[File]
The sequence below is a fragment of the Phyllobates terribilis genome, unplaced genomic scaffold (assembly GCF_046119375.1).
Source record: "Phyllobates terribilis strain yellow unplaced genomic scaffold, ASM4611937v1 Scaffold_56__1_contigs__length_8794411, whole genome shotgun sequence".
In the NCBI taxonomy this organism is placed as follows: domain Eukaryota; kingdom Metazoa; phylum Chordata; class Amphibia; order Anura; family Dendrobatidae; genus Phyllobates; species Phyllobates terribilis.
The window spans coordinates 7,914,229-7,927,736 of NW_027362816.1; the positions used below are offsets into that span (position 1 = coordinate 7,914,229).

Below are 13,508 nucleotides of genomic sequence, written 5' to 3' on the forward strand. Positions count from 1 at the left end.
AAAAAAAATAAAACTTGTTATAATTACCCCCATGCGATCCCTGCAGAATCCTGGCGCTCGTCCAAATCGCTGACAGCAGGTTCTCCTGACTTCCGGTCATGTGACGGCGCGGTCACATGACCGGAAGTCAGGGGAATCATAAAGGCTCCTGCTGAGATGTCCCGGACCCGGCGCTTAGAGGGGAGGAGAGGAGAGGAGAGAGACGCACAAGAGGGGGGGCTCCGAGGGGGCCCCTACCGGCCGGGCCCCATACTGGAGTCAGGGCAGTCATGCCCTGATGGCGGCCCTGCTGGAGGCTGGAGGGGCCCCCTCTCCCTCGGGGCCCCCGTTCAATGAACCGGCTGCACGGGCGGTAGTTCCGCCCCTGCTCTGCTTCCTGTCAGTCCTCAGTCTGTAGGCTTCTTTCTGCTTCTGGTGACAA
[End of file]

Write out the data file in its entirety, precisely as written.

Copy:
The sequence below is a fragment of the Phyllobates terribilis genome, unplaced genomic scaffold (assembly GCF_046119375.1).
Source record: "Phyllobates terribilis strain yellow unplaced genomic scaffold, ASM4611937v1 Scaffold_56__1_contigs__length_8794411, whole genome shotgun sequence".
In the NCBI taxonomy this organism is placed as follows: domain Eukaryota; kingdom Metazoa; phylum Chordata; class Amphibia; order Anura; family Dendrobatidae; genus Phyllobates; species Phyllobates terribilis.
The window spans coordinates 7,914,229-7,927,736 of NW_027362816.1; the positions used below are offsets into that span (position 1 = coordinate 7,914,229).

Below are 13,508 nucleotides of genomic sequence, written 5' to 3' on the forward strand. Positions count from 1 at the left end.
AAAAAAAATAAAACTTGTTATAATTACCCCCATGCGATCCCTGCAGAATCCTGGCGCTCGTCCAAATCGCTGACAGCAGGTTCTCCTGACTTCCGGTCATGTGACGGCGCGGTCACATGACCGGAAGTCAGGGGAATCATAAAGGCTCCTGCTGAGATGTCCCGGACCCGGCGCTTAGAGGGGAGGAGAGGAGAGGAGAGAGACGCACAAGAGGGGGGGCTCCGAGGGGGCCCCTACCGGCCGGGCCCCATACTGGAGTCAGGGCAGTCATGCCCTGATGGCGGCCCTGCTGGAGGCTGGAGGGGCCCCCTCTCCCTCGGGGCCCCCGTTCAATGAACCGGCTGCACGGGCGGTAGTTCCGCCCCTGCTCTGCTTCCTGTCAGTCCTCAGTCTGTAGGCTTCTTTCTGCTTCTGGTGACAA